Nevertheless, the judge made note of the fact that the evidence demonstrated that “some individuals involved in the redistricting process (namely Commissioner [Christopher] Ellison and Council President Wesson) may have been motivated by racial considerations.” (Ellison, it should be noted, was one of Wesson’s appointees to the redistricting commission.)

But, she added, “that one commissioner expressed racial concerns and one councilmember praised the redistrict ordinance after it was passed cannot be imputed to prove the city’s motivation.”

Although race can be used as a factor in the redistricting process, it cannot be the primary consideration, and it was the plaintiff’s burden to show otherwise to the court in this case.

The parties in this three-year legal battle had been awaiting a ruling from Marshall ever since last summer, when both sides moved for a judgment in the case based on facts presented in court papers.

The lawsuit consolidated a separate complaint filed by registered voters in Council Districts 8, 9 and 10 who also alleged an equal protection clause violation over the city’s inclusion of the two historically African American neighborhoods into District 10 and the formation of a majority Latino district in the 9th District. The judge also ruled against those sets of plaintiffs.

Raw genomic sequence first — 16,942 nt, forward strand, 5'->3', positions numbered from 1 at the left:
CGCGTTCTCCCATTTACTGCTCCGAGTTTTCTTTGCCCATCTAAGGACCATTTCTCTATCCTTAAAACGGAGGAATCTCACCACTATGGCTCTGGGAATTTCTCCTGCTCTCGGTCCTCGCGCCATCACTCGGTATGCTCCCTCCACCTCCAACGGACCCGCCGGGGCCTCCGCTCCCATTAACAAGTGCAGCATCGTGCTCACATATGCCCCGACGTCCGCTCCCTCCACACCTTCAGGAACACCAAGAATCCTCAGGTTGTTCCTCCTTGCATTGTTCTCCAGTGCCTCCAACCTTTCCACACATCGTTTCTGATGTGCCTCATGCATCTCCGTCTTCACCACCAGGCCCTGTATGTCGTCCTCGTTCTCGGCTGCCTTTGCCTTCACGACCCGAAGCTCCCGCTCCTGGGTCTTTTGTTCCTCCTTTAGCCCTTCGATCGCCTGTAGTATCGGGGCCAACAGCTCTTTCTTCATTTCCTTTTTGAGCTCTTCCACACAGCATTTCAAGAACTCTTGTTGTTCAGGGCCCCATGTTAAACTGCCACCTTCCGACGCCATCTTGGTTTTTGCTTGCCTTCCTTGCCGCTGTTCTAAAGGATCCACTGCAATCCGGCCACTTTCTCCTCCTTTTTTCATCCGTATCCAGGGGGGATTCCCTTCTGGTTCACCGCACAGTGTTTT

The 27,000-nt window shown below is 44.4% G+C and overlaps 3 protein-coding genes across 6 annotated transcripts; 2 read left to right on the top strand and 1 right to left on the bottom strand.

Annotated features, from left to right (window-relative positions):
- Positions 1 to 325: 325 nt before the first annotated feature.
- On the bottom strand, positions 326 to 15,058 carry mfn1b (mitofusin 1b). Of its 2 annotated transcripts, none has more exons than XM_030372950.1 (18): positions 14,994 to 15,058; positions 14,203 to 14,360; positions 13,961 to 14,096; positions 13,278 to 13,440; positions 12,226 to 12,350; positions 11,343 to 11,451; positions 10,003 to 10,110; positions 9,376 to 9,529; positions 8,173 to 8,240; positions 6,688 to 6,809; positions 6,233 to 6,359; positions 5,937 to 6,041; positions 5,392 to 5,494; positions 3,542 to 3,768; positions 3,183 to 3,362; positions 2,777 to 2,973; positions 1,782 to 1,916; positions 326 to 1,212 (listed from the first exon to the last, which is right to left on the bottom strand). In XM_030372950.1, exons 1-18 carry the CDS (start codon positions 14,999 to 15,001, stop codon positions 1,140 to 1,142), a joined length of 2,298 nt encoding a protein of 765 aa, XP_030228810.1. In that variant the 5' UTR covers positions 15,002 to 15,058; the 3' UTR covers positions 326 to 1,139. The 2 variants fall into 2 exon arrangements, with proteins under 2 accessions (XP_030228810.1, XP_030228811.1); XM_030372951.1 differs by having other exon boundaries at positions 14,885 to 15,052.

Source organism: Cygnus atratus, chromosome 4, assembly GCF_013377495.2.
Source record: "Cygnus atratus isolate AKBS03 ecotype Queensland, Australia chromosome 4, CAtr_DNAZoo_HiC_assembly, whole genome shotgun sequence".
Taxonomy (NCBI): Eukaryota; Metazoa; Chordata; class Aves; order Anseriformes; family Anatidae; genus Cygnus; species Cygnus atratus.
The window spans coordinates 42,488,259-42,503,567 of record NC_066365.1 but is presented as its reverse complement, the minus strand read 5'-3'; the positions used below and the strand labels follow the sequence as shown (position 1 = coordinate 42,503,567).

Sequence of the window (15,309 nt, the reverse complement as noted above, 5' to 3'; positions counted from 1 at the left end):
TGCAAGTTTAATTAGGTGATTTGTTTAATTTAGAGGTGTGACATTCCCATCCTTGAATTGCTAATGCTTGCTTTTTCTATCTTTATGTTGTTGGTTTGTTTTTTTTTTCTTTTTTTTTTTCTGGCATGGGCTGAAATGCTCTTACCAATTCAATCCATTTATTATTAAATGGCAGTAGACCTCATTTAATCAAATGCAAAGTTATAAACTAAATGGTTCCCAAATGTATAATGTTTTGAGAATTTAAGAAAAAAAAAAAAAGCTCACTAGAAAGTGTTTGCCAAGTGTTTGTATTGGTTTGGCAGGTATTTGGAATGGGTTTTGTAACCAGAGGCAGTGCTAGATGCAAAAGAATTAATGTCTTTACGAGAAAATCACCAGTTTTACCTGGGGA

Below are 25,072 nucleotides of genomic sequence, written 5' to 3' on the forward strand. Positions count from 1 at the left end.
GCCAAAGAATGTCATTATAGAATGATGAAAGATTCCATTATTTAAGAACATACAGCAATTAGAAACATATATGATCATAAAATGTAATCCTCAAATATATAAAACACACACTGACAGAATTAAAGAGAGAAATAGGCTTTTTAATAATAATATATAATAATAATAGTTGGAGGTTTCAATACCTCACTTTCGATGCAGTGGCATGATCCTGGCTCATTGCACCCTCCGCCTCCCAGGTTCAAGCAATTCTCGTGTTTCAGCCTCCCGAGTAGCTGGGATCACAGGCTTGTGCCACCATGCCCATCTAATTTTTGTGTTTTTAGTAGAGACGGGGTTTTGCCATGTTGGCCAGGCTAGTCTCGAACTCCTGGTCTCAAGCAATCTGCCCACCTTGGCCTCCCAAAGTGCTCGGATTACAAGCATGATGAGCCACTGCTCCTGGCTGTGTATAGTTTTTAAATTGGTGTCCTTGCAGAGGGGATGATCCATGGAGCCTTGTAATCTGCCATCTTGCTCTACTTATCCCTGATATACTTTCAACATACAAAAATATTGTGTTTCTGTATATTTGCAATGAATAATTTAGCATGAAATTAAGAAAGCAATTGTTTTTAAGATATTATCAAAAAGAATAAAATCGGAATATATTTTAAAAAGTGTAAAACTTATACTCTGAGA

Hyongsoon Kim, senior counsel at law firm Akin Gump Strauss Hauer & Feld and an attorney to the Koreatown plaintiffs, told KoreAm that his clients are considering a possible appeal of the ruling.

“We respect Judge Marshall’s decision but do not agree with it, given the uniquely strong evidence in this case that the city redrew city council district lines based predominantly on race,” he said. “Given that evidence, we believe Judge Marshall should have allowed plaintiffs an opportunity to present their case at trial and required the city to explain its actions at trial.”

Through a spokesman, Wesson said about the ruling, “The city attorney’s office did an excellent job advising the city throughout the process, along with our outside counsel Remcho, Johanson & Purcell. It’s now time to move on with the city’s business.”

Yoo did not respond to a request from KoreAm regarding the ruling. In an interview with USC Annenberg’s political news blog, Neon Tommy, she said, “I think it’s very important that we have another woman at the table. I think it’s important to have an Asian voice at the table. The lines are drawn so that this was not supposed to be done. I’m really one of those people that if you keep pushing me, I’m going to stand up.”

Yoo and David Ryu, who is running in Tuesday’s District 4 primary race, are the only Korean American candidates in the field for City Council this year.